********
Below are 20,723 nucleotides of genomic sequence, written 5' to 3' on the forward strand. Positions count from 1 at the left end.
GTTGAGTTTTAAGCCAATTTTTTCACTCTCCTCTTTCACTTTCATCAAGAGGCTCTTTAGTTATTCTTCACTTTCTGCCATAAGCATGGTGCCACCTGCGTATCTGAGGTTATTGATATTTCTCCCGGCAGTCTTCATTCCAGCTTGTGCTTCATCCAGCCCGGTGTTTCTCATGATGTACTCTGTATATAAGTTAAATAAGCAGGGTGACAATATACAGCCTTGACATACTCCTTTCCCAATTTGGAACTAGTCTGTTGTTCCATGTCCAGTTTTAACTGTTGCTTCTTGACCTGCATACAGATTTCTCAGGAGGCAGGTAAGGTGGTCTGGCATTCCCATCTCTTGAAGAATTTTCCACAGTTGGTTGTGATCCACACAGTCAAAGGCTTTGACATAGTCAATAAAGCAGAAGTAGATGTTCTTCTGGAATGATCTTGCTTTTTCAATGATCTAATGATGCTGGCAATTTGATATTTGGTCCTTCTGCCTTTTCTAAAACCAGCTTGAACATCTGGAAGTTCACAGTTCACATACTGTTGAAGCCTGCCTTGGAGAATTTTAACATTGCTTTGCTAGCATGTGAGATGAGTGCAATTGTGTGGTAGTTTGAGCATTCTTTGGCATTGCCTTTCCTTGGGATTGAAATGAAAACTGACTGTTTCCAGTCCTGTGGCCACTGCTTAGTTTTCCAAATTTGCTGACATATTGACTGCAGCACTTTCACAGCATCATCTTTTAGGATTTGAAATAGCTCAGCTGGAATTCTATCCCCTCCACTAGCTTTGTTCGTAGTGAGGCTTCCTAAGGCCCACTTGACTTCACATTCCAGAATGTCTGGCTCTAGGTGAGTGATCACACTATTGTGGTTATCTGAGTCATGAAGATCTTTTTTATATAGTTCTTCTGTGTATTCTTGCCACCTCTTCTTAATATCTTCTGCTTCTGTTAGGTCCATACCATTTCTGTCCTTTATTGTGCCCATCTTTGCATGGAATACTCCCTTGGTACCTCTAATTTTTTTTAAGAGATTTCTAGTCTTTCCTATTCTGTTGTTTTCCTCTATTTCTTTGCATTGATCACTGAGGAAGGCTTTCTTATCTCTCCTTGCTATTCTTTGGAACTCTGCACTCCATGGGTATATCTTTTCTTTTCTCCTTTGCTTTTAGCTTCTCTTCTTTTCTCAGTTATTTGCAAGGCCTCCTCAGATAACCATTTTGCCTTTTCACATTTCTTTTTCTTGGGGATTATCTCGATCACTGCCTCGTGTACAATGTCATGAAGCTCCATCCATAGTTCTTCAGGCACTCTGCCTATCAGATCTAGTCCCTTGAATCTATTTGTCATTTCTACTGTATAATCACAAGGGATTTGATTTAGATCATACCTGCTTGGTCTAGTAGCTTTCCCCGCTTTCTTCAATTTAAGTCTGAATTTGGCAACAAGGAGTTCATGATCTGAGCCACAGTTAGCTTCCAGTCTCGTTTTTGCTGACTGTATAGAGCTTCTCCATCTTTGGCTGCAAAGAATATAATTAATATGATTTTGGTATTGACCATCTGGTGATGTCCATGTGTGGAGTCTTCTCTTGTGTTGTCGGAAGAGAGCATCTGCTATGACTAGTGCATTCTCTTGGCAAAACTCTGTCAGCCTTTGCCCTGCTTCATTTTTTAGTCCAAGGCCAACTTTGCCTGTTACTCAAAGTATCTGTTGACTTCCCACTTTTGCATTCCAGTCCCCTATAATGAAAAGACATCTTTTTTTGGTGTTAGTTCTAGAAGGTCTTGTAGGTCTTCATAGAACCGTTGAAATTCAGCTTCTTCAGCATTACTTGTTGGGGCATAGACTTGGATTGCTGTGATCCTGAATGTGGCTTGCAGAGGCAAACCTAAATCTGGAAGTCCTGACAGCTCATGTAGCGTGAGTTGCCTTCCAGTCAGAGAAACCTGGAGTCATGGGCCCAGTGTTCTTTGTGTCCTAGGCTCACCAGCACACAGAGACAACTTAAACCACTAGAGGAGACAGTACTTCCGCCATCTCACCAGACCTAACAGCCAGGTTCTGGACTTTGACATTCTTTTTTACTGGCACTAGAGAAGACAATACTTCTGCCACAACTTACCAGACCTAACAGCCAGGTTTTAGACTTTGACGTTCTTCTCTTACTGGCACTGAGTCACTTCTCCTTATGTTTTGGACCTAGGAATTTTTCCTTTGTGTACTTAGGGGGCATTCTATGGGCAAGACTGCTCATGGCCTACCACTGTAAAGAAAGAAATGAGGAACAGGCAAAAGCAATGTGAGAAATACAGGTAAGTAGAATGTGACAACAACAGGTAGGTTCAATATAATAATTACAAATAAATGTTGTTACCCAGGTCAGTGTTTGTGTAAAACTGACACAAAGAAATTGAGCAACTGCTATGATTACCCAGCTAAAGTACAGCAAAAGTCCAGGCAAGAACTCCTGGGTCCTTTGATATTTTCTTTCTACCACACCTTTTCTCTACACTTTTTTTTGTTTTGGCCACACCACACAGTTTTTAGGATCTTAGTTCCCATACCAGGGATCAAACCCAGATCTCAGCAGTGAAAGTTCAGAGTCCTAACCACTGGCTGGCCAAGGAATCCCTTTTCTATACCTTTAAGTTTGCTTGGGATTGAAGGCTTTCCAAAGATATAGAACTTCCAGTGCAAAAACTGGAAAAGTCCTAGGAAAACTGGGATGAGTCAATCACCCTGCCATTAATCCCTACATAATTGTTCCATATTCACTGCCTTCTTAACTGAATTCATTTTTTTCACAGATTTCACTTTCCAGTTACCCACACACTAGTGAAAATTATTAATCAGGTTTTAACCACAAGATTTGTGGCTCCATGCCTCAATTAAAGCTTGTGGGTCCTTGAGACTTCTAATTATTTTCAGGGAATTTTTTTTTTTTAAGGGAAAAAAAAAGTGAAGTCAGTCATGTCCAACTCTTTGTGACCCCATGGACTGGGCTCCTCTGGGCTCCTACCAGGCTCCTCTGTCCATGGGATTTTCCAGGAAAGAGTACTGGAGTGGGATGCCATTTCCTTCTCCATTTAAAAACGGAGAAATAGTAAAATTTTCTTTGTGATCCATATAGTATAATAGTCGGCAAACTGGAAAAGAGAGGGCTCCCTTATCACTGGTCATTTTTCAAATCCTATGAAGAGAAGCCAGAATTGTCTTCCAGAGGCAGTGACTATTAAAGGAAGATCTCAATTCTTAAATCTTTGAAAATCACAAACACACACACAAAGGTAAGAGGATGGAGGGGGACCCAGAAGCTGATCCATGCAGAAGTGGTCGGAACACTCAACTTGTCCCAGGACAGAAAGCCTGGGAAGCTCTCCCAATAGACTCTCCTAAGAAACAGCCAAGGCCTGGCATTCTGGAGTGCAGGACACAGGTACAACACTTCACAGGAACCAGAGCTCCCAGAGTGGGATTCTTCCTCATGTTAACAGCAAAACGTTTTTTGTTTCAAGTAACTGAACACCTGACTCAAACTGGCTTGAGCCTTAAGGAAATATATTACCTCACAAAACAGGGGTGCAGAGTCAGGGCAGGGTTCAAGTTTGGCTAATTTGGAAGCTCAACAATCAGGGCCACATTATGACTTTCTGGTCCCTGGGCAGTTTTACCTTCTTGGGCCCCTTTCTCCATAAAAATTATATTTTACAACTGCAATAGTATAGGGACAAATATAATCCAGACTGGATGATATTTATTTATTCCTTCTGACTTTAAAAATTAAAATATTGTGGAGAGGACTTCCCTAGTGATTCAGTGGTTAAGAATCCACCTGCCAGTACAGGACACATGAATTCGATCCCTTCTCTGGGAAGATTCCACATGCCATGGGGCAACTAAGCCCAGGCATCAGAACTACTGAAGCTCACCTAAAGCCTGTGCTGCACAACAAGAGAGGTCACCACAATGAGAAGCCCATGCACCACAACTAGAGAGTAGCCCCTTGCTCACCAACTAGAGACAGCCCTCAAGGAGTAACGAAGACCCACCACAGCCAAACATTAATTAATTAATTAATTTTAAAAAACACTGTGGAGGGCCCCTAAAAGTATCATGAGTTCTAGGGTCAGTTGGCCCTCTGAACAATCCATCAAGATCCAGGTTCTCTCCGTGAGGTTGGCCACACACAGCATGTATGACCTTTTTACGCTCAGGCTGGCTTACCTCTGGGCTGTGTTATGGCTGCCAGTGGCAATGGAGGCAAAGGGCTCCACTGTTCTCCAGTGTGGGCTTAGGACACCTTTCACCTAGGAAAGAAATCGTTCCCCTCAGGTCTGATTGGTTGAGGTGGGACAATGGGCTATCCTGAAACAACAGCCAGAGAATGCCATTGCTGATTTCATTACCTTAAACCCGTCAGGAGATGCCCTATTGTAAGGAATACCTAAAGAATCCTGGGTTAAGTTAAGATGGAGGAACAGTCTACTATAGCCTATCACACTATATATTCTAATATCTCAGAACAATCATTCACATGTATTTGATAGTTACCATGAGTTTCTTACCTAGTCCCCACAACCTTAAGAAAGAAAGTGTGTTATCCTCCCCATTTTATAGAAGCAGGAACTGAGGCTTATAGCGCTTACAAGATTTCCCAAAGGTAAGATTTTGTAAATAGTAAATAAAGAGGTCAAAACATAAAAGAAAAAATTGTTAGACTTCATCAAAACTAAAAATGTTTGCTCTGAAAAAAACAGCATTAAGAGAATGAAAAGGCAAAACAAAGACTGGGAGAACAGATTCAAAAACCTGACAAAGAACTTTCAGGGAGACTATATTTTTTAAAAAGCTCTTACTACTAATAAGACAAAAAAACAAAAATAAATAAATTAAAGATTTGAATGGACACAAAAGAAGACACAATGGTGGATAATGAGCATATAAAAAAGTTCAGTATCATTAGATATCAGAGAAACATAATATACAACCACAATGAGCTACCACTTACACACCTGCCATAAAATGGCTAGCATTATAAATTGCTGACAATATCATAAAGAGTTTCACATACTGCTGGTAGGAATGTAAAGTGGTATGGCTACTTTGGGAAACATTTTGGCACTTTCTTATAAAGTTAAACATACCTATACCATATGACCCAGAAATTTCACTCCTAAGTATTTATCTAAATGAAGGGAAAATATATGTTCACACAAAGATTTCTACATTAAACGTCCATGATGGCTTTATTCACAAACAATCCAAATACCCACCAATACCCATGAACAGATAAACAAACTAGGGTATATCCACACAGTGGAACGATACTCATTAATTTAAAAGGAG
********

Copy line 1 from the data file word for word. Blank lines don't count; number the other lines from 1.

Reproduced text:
Below are 20,723 nucleotides of genomic sequence, written 5' to 3' on the forward strand. Positions count from 1 at the left end.